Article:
The Nature And Influence Of The Historic Spirit -- By: W. G. T. Shedd

Journal: Bibliotheca Sacra
Volume: BSAC 011:42 (Apr 1854)
Article: The Nature And Influence Of The Historic Spirit
Author: W. G. T. Shedd


The Nature And Influence Of The Historic Spirit

William G. T. Shedd

The purpose of an Inaugural Discourse is, to give a correct and weighty impression of the importance of some particular department of knowledge. Provided the term be employed in the technical Sense of Aristotle and Quinctilian, the Inaugural is a demonstrative oration, the aim of which is to justify the existence of a specific professorship, and to magnify the specific discipline which it imparts. It must, consequently, be the general object of the present discourse to praise the department, and recommend the study, of history.

As we enter upon the field which opens out before us, we are bewildered by its immense expanse. The whole hemisphere overwhelms the eye. The riches of the subject embarrass the discussion. For history is the most comprehensive of all departments of human knowledge. In its unrestricted and broad signification, it includes all other branches of human inquiry. Everything in existence has a history, though it may not have a philosophy, or a poetry; and, therefore, history covers and pervades and enfolds all things as the atmosphere does the globe. Its subject-matter is all that man has thought, felt, and done, and the line of Schiller is true even if taken in its literal sense: the final judgment is the history of the world.1 If it were desirable to bring the whole encyclopaedia of human knowledge under a single term, certainly history would be chosen as the most comprehensive and elastic of all. And if we consider the mental qualifications required for its production, the department whose nature and claims we are considering, still upholds its superiority, in regard to universality and comprehensiveness. The historic talent is inclusive of all other talents. The depth of the philosopher, the truthfulness and solemnity of the theologian, the dramatic and imaginative power of the poet, are all necessary to the perfect historian, and would be found in him, at their height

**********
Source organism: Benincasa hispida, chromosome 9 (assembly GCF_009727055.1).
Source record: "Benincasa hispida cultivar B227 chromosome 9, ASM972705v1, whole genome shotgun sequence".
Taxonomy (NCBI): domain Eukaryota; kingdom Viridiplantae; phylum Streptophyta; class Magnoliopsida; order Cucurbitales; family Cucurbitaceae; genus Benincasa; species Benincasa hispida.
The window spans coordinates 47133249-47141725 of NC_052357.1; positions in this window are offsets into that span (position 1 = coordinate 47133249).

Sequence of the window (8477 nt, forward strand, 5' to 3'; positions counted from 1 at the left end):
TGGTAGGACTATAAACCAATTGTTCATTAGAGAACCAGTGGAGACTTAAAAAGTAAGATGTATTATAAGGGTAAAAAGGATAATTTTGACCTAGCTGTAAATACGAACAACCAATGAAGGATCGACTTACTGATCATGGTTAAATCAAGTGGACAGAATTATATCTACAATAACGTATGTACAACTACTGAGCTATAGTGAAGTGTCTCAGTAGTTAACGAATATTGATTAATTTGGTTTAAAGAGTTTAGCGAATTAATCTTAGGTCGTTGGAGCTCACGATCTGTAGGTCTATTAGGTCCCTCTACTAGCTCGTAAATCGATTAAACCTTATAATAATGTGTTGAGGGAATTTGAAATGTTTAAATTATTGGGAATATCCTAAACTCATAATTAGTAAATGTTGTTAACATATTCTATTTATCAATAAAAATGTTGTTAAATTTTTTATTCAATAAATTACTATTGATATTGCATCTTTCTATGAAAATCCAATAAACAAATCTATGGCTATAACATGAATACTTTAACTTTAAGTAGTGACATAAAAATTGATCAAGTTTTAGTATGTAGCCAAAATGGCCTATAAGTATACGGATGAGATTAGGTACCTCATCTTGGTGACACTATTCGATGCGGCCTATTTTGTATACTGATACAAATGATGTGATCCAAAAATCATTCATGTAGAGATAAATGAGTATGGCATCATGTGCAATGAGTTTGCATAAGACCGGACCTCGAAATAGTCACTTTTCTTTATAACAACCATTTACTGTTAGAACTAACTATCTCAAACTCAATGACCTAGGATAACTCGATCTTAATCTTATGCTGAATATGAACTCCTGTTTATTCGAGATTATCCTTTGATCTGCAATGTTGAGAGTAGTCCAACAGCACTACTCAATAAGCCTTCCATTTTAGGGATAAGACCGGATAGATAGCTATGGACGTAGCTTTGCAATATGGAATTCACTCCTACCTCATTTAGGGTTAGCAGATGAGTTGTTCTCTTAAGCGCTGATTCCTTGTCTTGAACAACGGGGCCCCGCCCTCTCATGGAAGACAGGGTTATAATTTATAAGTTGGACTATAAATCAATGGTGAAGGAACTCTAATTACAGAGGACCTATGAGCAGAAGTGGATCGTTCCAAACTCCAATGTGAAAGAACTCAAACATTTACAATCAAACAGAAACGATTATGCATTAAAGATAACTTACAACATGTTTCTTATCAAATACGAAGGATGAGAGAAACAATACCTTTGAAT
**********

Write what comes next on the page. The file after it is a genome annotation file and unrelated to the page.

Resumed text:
of excellence, did such a being exist. For it has been truly said, that we shall sooner see a perfect philosophy, or a perfect poem, than a perfect history.

We shall, therefore, best succeed in imparting unity to the discourse of an hour, and in making a single and, therefore, stronger impression, by restraining that career which the mind is tempted to make over the whole of this ocean-like arena, and confining our attention to a single theme.

It will be our purpose, then, to speak,

First, Of that peculiar spirit imparted to the mind of an educated man, by historical studies, which may be denominated the historic spirit...

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